Subjective Ramblings and Peripheral Thoughts from the Edges of a Comics Studies Project
Vanity Fair editor and former photography director at Life David Friend’s 2006 book Watching the World Change: The Stories Behind the Images of 9/11 is in no sense of the word light reading. It is draining in both volume and content.
Friend’s intention with the book is ambitious: discussing in detail the week of September 11 through 17, 2001, it seeks to show how digital photography and electronic news-gathering came of age during that period, how photographs helped shape our understanding of the week of the terrorist attacks, and to discuss people’s responses to images of the events. This happens in seven roughly 50-page long chapters (one per day). Friend mostly reaches his goals. The book is full of stories about how familiar pictures and videos – some of which were published or broadcast almost incessantly – came to be shot, about the people who shot them, and, in some cases, their curious afterlives. There is a broad spectrum here, ranging from first responders’ own pictures, to professional photographers’ and photojournalists’’ stories, and a large selection of amateur photographers’ tales.
This is both the book’s greatest strength and its biggest weakness. Sometimes Friend’s search for detail becomes overwhelming. The book goes on for nearly 350 pages with story after story, sometimes told in the form of short anecdotes that seem disconnected from each other (this happens mostly in the early parts of the book) and sometimes in longer narratives that are broken into different sections. (There are no subheadings – the only thing that signals a change from one story to the next is an empty line, but each new section does not, in confusing fact, change the scene.) By the time I got to the end, I was reeling from the sheer amount of detail that had been provided in one near-incessant, indiscriminating stream of facts, names, and dates.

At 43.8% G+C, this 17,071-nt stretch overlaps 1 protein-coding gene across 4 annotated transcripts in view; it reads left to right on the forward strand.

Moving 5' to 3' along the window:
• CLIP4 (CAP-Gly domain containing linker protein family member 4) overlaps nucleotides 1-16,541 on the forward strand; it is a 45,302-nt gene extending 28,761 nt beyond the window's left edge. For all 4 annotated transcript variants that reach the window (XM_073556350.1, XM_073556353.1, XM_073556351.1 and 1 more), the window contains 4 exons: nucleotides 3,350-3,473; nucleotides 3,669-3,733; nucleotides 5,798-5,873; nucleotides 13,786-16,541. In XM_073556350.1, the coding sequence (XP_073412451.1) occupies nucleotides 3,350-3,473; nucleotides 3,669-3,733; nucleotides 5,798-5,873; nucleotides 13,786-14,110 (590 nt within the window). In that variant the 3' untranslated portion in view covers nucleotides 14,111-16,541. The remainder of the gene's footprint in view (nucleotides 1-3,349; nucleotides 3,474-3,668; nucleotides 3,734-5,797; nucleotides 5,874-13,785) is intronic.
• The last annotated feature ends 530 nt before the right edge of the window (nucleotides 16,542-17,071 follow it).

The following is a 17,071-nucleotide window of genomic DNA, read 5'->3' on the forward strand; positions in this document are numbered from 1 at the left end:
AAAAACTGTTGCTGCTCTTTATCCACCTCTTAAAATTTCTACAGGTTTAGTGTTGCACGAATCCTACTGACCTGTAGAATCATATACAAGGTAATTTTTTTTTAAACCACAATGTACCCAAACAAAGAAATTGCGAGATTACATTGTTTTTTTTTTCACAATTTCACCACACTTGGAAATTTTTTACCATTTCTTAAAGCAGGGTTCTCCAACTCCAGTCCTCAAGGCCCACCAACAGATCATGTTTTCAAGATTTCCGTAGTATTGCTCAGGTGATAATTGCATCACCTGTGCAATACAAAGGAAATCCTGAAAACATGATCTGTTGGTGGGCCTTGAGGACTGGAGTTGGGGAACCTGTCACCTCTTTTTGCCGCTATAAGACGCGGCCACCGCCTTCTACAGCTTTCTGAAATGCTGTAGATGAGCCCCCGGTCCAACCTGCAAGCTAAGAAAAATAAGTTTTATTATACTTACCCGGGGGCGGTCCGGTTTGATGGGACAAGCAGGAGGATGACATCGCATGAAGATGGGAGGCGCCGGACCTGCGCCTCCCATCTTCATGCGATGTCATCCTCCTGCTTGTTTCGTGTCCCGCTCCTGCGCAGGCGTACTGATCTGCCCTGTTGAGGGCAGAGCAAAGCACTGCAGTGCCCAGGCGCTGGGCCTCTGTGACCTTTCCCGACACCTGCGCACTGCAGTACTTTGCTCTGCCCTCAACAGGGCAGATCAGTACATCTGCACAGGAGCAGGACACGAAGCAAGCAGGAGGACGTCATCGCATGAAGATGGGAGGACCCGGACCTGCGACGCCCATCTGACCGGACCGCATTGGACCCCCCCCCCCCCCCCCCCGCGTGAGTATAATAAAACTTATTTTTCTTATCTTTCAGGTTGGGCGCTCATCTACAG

This bring me to another minor complaint. Friend often goes outside the frame of the book, telling the histories of photography and moving picture technologies, discussing images of the war in Iraq, and stepping into other streams that might not interest the reader who comes to the book looking for information about images of 9/11 specifically. Not every digression from that fenced-in topic can be called distracting, however; a couple of such sections in particular are worth noting, wherein Friend discusses the changes wrought on news reporting by the largely improvised ways in which the networks covered the attacks and their aftermath.
Overall, however, Watching the World Change is an impressive book. I would recommend it, but I would also caution the reader to take the time to truly absorb everything that the book’s pages covers.